Colin Charles Agenda

NetBeans 6.1 with GlassFish, MySQL bundle

I couldn’t resist downloading NetBeans 6.1, with GlassFish and the MySQL bundle, the moment I found out it was released. Pulling it down while at the Star Alliance Gold lounge in Singapore was easy enough, and it only took me an hour (its a pretty big bundle – 164MB, as opposed to 6.0.1 where it only weighed in at 143MB for the OS X bundle).

Instead of the 4 packages in 6.0.1, I now only see 2 files – MySQL.prefPane (because we only fixed this in 5.0.51b, which probably didn’t make the release cut-off – the included version is 5.0.51a-community), and NetBeans IDE with MySQL.mpkg. The install is slated to take 526MB and takes a good two minutes.

I noticed that it doesn’t uninstall NetBeans 6.0.1, so my Applications folder now has two versions, including two versions of Glassfish (UR1 from 6.0.1 versus UR2 in 6.1). Upon starting 6.1, it does ask if I’d like to import settings from a previous version of NetBeans; of course I would.

You are then asked to register. I never looked at registering software as important, but I’m starting to think a lot more about it. One has to provide value, for a user to register – and we’ll explore this in another blog post. I’m writing this while on a plane, so it doesn’t make sense to register, anyway.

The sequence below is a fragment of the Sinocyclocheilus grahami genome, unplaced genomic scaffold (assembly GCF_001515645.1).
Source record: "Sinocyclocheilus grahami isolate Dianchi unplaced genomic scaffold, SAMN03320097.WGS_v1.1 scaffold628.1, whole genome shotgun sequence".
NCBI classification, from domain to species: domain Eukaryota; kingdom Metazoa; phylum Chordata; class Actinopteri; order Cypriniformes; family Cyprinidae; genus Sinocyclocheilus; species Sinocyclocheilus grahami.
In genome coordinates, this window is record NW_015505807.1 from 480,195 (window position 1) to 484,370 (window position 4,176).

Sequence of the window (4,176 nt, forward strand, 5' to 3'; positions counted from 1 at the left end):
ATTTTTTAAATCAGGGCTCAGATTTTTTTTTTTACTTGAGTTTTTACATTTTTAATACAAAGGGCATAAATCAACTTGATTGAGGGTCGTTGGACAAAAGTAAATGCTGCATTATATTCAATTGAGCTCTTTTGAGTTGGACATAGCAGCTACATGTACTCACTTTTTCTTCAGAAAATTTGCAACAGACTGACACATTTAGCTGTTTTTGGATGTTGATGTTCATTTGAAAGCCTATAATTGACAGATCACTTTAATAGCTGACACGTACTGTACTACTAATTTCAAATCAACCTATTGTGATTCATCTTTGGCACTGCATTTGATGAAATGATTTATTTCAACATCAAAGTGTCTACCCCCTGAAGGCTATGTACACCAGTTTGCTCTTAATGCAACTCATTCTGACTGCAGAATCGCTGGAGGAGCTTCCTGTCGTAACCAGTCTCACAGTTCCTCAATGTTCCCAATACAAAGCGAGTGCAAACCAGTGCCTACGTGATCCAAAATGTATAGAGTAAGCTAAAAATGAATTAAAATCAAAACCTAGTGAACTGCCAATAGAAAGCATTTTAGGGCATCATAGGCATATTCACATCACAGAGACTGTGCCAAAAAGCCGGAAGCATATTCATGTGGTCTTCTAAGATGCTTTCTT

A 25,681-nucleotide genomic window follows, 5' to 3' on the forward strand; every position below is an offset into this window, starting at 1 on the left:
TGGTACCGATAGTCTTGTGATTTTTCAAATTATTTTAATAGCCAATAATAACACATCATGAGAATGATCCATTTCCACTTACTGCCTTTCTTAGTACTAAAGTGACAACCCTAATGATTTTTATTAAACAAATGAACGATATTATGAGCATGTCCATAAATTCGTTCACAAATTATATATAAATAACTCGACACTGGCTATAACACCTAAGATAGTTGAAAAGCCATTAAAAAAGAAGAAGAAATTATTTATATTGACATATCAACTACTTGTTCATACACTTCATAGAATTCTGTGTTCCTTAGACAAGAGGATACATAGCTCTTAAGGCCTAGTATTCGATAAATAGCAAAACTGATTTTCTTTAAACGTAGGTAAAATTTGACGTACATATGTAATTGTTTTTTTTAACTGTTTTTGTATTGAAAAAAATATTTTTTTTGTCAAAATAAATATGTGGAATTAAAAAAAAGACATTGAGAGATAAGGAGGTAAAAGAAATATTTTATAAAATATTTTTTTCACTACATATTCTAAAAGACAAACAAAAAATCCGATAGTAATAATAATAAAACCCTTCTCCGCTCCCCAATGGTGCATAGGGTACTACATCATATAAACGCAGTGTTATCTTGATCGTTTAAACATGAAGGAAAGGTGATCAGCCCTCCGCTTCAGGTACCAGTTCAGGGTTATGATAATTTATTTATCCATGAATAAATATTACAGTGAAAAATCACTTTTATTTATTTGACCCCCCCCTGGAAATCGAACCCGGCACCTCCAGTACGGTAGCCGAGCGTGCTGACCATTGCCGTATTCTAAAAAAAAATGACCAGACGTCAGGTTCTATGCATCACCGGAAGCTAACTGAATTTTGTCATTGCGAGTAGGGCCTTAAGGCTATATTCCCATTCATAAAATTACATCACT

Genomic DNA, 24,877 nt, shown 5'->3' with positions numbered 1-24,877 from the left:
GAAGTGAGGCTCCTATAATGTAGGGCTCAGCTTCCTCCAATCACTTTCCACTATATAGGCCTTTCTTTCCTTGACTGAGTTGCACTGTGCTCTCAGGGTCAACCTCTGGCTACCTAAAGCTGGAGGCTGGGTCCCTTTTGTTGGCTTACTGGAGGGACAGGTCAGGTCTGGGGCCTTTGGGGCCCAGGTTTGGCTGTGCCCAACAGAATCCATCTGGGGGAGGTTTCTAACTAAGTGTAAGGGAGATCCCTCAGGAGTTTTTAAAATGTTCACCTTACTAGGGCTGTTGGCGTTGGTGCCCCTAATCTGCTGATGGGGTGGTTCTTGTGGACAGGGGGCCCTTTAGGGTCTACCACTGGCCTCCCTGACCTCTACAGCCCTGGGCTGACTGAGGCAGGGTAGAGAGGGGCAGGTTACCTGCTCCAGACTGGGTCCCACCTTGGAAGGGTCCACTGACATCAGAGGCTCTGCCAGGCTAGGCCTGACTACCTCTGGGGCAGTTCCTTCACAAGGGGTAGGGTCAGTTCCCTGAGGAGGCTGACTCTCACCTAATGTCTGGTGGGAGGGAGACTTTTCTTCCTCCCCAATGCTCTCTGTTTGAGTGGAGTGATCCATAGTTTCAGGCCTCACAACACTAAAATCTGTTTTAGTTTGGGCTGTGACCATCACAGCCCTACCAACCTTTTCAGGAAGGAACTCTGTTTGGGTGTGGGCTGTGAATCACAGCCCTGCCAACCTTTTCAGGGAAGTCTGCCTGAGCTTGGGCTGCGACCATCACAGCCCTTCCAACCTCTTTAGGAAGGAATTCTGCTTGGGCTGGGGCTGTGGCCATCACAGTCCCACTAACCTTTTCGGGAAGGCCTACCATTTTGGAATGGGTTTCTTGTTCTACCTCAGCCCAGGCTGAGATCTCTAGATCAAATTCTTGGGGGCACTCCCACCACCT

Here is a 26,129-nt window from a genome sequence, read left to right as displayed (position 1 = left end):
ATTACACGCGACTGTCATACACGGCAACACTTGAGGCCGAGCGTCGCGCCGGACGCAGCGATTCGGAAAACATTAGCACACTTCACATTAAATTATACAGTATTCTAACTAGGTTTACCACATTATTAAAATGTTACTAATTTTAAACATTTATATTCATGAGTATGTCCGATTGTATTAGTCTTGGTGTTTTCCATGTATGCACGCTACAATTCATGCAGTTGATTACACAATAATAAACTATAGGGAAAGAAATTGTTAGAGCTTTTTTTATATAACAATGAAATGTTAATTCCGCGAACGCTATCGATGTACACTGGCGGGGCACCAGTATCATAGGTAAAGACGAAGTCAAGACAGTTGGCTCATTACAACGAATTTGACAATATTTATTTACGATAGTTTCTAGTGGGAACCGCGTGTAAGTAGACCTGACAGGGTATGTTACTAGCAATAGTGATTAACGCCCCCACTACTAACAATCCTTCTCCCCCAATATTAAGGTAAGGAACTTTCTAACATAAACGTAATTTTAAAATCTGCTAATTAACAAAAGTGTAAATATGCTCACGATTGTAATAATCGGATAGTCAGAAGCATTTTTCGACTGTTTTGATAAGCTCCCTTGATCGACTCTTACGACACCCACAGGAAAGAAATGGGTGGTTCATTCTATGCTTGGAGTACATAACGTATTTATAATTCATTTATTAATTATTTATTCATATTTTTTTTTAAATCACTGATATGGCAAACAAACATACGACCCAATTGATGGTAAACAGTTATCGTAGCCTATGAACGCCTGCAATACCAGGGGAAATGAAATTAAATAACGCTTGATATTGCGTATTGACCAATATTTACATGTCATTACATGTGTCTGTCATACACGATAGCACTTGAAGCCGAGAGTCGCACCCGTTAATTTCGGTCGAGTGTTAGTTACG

The first thing I do? Jump to the Services tab, make a connection to MySQL (look under Drivers -> MySQL (Connector/J driver)), and play with the sakila sample database.

Design a query, using a GUI

Drill down into tables, find a table name (say, store if using the sakila sample database), drill down into a row, like store_id, right-click, and select Design Query. Now, feel free to drag tables and drop them, only to find that it now helps you create an ER diagram of your tables, while helping you design an appropriate query!

ER diagrams for free

Play with the database tool a lot more. It looks like its got plenty of potential. It also looks like NetBeans is a great IDE for all your web development needs (PHP included). I’m certainly going to use it a lot more, even though I’m notably a vim guy.